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Archaeological prospection of the nearshore and intertidal area using ultra-high resolution marine acoustic techniques: Results from a test study on the Belgian coast at Ostend-Raversijde
Missiaen, T.; Evangelinos, D.; Claerhout, C.; De Clercq, M.; Pieters, M.; Demerre, I. (2018). Archaeological prospection of the nearshore and intertidal area using ultra-high resolution marine acoustic techniques: Results from a test study on the Belgian coast at Ostend-Raversijde. Geoarchaeology 33(3): 386-400. https://hdl.handle.net/10.1002/gea.21656
In: Geoarchaeology. Wiley: New York, N.Y.. ISSN 0883-6353; e-ISSN 1520-6548, more
Peer reviewed article  

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Keyword
    Marine
Author keywords
    intertidal geoarchaeology; marine acoustics; peat excavation; ultra-high resolution 3D

Authors  Top 
  • Missiaen, T., more
  • Evangelinos, D., more
  • Claerhout, C., more

Abstract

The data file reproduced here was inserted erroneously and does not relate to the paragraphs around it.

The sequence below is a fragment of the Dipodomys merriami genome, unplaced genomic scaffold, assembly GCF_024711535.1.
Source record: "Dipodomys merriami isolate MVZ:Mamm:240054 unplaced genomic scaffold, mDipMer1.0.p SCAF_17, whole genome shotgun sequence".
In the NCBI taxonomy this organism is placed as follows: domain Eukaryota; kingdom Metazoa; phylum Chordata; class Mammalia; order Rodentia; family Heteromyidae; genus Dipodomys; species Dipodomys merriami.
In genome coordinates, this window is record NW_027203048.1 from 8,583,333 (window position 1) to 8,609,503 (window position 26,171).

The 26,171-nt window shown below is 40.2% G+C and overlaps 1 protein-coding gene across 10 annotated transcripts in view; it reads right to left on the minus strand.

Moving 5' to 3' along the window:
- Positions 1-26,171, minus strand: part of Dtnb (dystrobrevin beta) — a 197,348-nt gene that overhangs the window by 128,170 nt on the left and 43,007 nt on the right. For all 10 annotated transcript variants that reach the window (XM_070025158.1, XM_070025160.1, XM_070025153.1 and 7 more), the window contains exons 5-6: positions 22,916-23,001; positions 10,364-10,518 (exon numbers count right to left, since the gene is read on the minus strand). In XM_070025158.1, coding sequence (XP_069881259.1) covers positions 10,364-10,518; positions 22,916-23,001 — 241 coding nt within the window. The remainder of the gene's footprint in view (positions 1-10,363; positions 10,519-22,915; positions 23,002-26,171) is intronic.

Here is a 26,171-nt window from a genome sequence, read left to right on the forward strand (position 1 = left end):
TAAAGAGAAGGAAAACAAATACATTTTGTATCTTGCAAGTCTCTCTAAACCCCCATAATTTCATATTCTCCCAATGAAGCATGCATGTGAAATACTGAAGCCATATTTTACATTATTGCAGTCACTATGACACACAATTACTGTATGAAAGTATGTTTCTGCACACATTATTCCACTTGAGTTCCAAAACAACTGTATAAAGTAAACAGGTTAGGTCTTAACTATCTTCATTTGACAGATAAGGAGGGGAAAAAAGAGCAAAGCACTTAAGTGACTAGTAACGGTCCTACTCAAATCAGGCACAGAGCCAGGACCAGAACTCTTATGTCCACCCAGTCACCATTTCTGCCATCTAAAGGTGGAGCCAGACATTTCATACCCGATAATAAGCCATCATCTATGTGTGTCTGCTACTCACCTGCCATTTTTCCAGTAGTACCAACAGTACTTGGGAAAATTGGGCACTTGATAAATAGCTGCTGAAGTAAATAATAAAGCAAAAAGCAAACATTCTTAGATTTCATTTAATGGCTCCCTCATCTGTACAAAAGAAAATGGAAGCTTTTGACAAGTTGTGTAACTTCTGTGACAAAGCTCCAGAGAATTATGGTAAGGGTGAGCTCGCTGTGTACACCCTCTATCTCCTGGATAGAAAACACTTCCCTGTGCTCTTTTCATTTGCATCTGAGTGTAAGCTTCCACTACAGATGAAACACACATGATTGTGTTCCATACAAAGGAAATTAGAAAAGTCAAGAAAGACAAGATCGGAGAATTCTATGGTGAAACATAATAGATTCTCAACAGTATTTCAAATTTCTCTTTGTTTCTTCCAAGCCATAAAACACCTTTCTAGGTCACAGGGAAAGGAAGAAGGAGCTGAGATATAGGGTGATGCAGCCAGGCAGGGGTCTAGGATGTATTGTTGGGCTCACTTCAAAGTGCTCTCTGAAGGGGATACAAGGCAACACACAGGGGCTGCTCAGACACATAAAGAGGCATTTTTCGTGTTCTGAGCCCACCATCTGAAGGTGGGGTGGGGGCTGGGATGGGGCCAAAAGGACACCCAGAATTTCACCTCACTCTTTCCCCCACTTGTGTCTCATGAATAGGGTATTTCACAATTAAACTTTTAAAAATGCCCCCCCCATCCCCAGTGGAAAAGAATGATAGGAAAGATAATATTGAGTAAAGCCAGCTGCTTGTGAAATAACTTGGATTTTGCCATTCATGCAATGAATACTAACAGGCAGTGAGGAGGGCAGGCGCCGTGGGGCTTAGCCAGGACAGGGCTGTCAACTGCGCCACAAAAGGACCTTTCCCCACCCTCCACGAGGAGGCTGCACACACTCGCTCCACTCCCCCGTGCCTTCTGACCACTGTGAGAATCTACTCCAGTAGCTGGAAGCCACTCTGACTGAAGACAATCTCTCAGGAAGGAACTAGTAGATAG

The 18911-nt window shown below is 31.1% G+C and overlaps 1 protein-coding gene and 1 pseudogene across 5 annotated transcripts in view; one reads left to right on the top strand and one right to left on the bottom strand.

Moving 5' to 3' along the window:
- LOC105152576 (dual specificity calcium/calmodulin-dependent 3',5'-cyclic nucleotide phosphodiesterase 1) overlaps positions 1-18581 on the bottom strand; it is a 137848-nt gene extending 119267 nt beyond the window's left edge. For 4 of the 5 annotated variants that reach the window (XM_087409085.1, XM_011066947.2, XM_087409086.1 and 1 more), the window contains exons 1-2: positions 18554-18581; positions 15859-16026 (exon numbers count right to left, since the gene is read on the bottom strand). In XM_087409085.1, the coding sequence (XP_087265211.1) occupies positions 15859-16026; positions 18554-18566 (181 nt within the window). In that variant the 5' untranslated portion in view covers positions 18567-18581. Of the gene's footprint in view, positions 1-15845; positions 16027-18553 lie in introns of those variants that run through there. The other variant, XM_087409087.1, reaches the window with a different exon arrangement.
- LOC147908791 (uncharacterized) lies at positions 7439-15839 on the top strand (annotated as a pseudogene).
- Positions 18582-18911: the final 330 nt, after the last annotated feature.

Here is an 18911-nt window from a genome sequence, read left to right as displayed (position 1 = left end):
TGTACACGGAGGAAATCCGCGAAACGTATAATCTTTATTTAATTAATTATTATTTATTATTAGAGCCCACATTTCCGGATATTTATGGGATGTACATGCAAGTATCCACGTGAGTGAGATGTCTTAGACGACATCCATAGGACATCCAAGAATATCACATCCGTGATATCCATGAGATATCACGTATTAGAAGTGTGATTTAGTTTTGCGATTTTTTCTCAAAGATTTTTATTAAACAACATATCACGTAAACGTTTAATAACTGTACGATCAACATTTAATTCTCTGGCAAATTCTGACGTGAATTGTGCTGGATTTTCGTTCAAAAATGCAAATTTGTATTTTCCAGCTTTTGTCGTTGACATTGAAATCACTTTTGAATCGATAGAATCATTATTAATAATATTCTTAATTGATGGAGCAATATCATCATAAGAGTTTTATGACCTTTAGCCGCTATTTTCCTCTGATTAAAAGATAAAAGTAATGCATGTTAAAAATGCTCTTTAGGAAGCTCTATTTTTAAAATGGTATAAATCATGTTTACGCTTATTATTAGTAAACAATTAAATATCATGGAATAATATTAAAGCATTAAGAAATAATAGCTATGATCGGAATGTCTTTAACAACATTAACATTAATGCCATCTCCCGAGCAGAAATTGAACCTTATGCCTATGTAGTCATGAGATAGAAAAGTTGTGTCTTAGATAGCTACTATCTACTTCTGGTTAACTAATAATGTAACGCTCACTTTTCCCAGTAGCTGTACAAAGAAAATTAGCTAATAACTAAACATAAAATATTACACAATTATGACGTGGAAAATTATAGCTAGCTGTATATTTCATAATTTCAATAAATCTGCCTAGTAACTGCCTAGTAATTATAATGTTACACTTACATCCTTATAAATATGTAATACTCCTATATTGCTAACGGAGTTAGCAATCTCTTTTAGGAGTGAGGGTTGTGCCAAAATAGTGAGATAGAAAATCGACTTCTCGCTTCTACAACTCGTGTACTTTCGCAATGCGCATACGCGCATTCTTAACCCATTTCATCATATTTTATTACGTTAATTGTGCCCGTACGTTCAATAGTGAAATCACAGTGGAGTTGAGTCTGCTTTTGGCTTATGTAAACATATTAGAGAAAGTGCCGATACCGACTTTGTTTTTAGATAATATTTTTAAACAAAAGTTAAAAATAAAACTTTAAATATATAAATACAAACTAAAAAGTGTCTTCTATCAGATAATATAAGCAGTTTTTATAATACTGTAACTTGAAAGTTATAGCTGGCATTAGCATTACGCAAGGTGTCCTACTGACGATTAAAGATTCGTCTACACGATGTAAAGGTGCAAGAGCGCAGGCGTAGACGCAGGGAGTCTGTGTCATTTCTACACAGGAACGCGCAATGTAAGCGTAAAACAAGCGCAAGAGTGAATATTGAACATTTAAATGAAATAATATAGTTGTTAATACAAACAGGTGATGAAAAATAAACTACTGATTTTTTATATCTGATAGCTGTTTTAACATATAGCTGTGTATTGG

The coastal site of Ostend-Raversijde in Belgium is known for its archaeological artifacts, mainly from Roman and medieval times. In recent years, detailed geophysical and geotechnical investigations have been carried out here to test the efficiency of these techniques for geoarchaeological prospection of the subtidal and intertidal zone. Very high-resolution 2D subbottom profiling using a parametric echosounder evidenced a highly complex system of paleogullies and tidal channels, some of which can be linked to the medieval peninsula Testerep and the drowned settlement of Walraversijde. For the first time marine seismic and terrestrial electromagnetic induction (EMI) data were fully integrated in the same intertidal area. The parametric echosounder proved a highly effective tool to map the (partly excavated) peat layers and submerged landscape in high detail, even in extremely shallow water. Using a novel multitransducer parametric echosounder (SES-2000 Quattro), unique 3D imaging of the peat exploitation pattern was possible with unprecedented detail (submeter level). This sets a new standard for shallow water research and opens important new perspectives for geoarchaeological studies in nearshore areas.

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